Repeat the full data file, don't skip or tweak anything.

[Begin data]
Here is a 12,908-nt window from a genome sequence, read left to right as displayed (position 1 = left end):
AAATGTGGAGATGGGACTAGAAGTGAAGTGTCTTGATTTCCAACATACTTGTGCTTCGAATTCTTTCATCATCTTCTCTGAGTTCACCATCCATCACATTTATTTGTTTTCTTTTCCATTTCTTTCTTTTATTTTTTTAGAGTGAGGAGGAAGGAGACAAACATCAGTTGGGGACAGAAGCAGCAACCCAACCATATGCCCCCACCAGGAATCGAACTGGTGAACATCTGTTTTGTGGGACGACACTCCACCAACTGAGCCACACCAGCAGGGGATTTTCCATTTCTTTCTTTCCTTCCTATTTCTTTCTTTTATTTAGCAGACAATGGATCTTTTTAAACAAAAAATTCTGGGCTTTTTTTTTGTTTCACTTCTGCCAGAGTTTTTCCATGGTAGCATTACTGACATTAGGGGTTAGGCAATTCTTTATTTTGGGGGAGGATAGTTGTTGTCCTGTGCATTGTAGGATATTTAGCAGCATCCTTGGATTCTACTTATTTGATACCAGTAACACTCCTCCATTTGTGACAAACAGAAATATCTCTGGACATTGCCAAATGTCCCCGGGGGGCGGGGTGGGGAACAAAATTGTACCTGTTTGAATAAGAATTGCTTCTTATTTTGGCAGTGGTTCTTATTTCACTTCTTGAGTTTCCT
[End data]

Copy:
Here is a 12,908-nt window from a genome sequence, read left to right as displayed (position 1 = left end):
AAATGTGGAGATGGGACTAGAAGTGAAGTGTCTTGATTTCCAACATACTTGTGCTTCGAATTCTTTCATCATCTTCTCTGAGTTCACCATCCATCACATTTATTTGTTTTCTTTTCCATTTCTTTCTTTTATTTTTTTAGAGTGAGGAGGAAGGAGACAAACATCAGTTGGGGACAGAAGCAGCAACCCAACCATATGCCCCCACCAGGAATCGAACTGGTGAACATCTGTTTTGTGGGACGACACTCCACCAACTGAGCCACACCAGCAGGGGATTTTCCATTTCTTTCTTTCCTTCCTATTTCTTTCTTTTATTTAGCAGACAATGGATCTTTTTAAACAAAAAATTCTGGGCTTTTTTTTTGTTTCACTTCTGCCAGAGTTTTTCCATGGTAGCATTACTGACATTAGGGGTTAGGCAATTCTTTATTTTGGGGGAGGATAGTTGTTGTCCTGTGCATTGTAGGATATTTAGCAGCATCCTTGGATTCTACTTATTTGATACCAGTAACACTCCTCCATTTGTGACAAACAGAAATATCTCTGGACATTGCCAAATGTCCCCGGGGGGCGGGGTGGGGAACAAAATTGTACCTGTTTGAATAAGAATTGCTTCTTATTTTGGCAGTGGTTCTTATTTCACTTCTTGAGTTTCCT